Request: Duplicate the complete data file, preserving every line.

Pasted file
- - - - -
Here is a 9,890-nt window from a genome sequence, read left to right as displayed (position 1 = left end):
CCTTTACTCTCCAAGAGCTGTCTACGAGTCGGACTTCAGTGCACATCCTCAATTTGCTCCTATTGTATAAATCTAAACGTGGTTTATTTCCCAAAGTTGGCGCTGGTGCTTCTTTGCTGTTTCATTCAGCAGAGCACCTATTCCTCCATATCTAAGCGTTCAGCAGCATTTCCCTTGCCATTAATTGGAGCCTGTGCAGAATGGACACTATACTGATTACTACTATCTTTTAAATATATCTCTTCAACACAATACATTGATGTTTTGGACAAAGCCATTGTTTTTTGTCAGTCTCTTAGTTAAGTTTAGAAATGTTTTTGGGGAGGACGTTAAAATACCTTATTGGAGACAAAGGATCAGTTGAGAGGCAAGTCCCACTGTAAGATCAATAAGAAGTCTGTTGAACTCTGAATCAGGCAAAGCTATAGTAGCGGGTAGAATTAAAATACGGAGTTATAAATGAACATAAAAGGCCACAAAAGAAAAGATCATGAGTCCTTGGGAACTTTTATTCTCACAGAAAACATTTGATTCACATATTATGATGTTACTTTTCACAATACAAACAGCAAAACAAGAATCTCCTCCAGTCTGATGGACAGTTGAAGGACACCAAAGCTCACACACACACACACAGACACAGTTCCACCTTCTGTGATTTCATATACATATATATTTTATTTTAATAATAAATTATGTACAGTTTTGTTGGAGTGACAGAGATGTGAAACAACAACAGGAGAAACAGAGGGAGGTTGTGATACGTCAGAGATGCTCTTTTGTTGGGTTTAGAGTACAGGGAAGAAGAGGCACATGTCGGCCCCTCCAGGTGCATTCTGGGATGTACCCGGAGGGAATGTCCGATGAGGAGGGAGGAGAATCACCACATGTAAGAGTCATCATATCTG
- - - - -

Here is a 9,890-nt window from a genome sequence, read left to right as displayed (position 1 = left end):
CCTTTACTCTCCAAGAGCTGTCTACGAGTCGGACTTCAGTGCACATCCTCAATTTGCTCCTATTGTATAAATCTAAACGTGGTTTATTTCCCAAAGTTGGCGCTGGTGCTTCTTTGCTGTTTCATTCAGCAGAGCACCTATTCCTCCATATCTAAGCGTTCAGCAGCATTTCCCTTGCCATTAATTGGAGCCTGTGCAGAATGGACACTATACTGATTACTACTATCTTTTAAATATATCTCTTCAACACAATACATTGATGTTTTGGACAAAGCCATTGTTTTTTGTCAGTCTCTTAGTTAAGTTTAGAAATGTTTTTGGGGAGGACGTTAAAATACCTTATTGGAGACAAAGGATCAGTTGAGAGGCAAGTCCCACTGTAAGATCAATAAGAAGTCTGTTGAACTCTGAATCAGGCAAAGCTATAGTAGCGGGTAGAATTAAAATACGGAGTTATAAATGAACATAAAAGGCCACAAAAGAAAAGATCATGAGTCCTTGGGAACTTTTATTCTCACAGAAAACATTTGATTCACATATTATGATGTTACTTTTCACAATACAAACAGCAAAACAAGAATCTCCTCCAGTCTGATGGACAGTTGAAGGACACCAAAGCTCACACACACACACACAGACACAGTTCCACCTTCTGTGATTTCATATACATATATATTTTATTTTAATAATAAATTATGTACAGTTTTGTTGGAGTGACAGAGATGTGAAACAACAACAGGAGAAACAGAGGGAGGTTGTGATACGTCAGAGATGCTCTTTTGTTGGGTTTAGAGTACAGGGAAGAAGAGGCACATGTCGGCCCCTCCAGGTGCATTCTGGGATGTACCCGGAGGGAATGTCCGATGAGGAGGGAGGAGAATCACCACATGTAAGAGTCATCATATCTG